Tuesday, August 27, 2013

Hard Days

 Written During Training Last Week
An addendum: the day described in detail here took place a month ago.. I wanted to contrast the real life experiences and difficulties that long term travel entails rather than the easy to sell story that travel is awesome ALL THE TIME. Thank you to many of you who wrote me encouraging letters and notes. I'll continue to have hard days. And good ones. 
Love, Dana
My heart is heavy tonight. I find my heart grow wearing towards the mid-end of each week here. Something hangs and I feel the fatigue of being away, that no time in the next month will feel familiar or restful. That all is new around me. That the new things in me are starting to grow, but painfully.
The thing is that travel sounds great on a blog. Social media is designed to share the beautiful things, the happy moments. If we can’t write epic poems or great tomes of literature about true happiness, then at least we can post a picture and status about it.
But travel isn’t that easy or clear. Especially the long term kind. I’m only a month into my long term travel. I have found it to be very difficult.
Tonight, my heart is heavy for one of my Fulbright teammates. (Check out her blog at Imagine the Impossible. In fact, check out all the Fulbrighter blogs. Some pretty amazing people are out there posting their stories.) I will not say why. But I am praying for her as I write this post.
The heavy heart has been growing this week, though. I’ve had moments each of the weeks of been here. The frustrating days where nothing works. My most common culprit is internet failures. I can imagine some astute mentor in my life nodding and making comments about how its good to be free from internet.
No. It’s not.
Its part of being able to stay connected, of staying part of home. Right now, it’s crucial for communication with RF. We’re figuring things out, making it work.
Hard days happen. Communication breaks down. The body malfunctions or is miserable. Fatigue catches up.
One of the hardest days for me so far was during the second week of language camp in July. I had taught the second day. Someone gave me a critical (but well intentioned) suggestion on my teaching method. I felt ill and fatigued due to Femaleness, so tired that I laid in bed the previous two afternoons and was feeling weak and sleepy just then. Someone told me that one of the more difficult kids had told the camp director I was a bad teacher (this was later proved to be a miscommunication and untrue). I hadn’t heard from RF in two days because of internet cutting out. My body was covered in flea bites that I had gotten throughout the previous night, the pinching keeping me awake and angry. I almost missed getting into the van because I didn’t understand Bulgarian for “Time to go soon.” The whole day was a wash.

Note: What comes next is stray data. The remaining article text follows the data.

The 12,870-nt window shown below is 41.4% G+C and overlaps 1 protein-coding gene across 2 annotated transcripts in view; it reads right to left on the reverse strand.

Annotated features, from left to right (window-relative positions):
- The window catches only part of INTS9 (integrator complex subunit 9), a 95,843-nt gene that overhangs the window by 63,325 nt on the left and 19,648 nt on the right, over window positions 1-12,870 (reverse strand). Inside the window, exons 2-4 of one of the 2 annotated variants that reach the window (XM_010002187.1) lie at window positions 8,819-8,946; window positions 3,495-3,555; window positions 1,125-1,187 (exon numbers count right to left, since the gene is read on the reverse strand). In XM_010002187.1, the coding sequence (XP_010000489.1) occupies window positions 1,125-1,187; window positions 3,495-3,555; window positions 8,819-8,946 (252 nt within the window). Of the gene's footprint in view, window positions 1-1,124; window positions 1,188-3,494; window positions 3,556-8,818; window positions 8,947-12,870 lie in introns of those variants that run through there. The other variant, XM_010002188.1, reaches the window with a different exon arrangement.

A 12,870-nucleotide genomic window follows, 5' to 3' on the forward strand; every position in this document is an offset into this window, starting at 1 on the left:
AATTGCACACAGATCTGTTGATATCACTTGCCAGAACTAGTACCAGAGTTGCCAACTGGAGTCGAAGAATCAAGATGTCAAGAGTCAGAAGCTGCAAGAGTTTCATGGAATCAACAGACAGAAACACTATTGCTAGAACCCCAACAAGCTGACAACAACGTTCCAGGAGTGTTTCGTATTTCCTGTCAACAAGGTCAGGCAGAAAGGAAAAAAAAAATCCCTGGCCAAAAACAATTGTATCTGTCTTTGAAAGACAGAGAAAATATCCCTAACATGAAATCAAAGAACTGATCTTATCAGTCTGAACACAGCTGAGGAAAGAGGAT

When I couldn’t get RF on the nonexistent internet for yet another evening, I was done. I skipped dinner and walked to the football field outside of camp, found a corner where the trees hid me, and sobbed. I couldn’t stop.
Even when listed out, I don’t quite know what of the litany of complaints caused the being wracked by sobs. I was crying so hard, I tried desperately to breathe and couldn’t quite manage a breath. My family was far away. My boyfriend was far away. I felt like a failure on every score. I felt alone.
I would be lying to you as a reader if I didn’t tell you about these kinds of days. It’s not fair to you. I give you beautiful moments because I believe in the enduring necessity of beauty. “How it matters” Sara Groves sings. I believe in the benefit of being here, whatever that elusive benefit may be to me or others, because I don’t think I would have chosen nights about once a week where I weep and cry because relationships seem so impossible. Travel is not everything.
Faith is perhaps the better word for what makes it better the next day. Everything is unknown to me right now. I have to trust in something that Knows. I can’t depend on controlling things or how people perceive me or or or… I’m going to spend the whole year finding the end of myself and then having to get up the next day.
It’s okay. IGBOK as the sticker on my journal says. “It’s Gonna Be OK.”

1 comment:

Jade P. said...

Thanks for writing Dana! I'm not in Bulgaria, but having similar feelings. It's good to know you aren't alone and that it WILL be okay. :) We both have embarked on a really great journey.